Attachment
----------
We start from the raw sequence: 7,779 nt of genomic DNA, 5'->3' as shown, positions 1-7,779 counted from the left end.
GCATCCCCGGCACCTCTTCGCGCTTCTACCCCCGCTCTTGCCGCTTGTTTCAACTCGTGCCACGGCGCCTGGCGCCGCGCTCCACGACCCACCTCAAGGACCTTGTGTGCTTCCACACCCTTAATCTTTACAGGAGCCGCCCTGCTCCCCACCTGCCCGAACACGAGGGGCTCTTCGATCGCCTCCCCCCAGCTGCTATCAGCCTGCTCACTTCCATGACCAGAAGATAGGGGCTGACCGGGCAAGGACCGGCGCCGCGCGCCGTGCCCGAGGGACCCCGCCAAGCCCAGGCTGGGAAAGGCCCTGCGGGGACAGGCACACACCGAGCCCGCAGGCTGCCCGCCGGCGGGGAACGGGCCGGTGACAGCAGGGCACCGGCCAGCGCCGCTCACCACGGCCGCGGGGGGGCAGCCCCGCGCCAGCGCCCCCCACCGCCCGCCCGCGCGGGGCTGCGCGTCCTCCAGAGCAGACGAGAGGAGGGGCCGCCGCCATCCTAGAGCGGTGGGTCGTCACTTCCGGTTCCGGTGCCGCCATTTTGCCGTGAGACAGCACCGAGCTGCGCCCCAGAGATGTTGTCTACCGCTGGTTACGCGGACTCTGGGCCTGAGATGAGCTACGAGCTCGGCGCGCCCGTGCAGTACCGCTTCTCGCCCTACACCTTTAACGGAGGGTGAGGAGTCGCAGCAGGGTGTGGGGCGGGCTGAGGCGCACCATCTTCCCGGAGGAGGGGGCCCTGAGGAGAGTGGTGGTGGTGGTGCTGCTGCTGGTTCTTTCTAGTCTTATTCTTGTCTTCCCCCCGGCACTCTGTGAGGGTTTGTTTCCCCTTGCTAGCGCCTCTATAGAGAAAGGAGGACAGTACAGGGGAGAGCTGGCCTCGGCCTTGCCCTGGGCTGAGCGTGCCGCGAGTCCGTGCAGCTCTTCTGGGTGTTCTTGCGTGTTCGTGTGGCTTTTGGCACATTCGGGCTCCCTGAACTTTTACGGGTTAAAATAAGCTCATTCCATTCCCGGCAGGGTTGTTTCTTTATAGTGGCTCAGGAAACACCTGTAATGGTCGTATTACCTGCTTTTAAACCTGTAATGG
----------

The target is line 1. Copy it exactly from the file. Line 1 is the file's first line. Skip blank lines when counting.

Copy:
We start from the raw sequence: 7,779 nt of genomic DNA, 5'->3' as shown, positions 1-7,779 counted from the left end.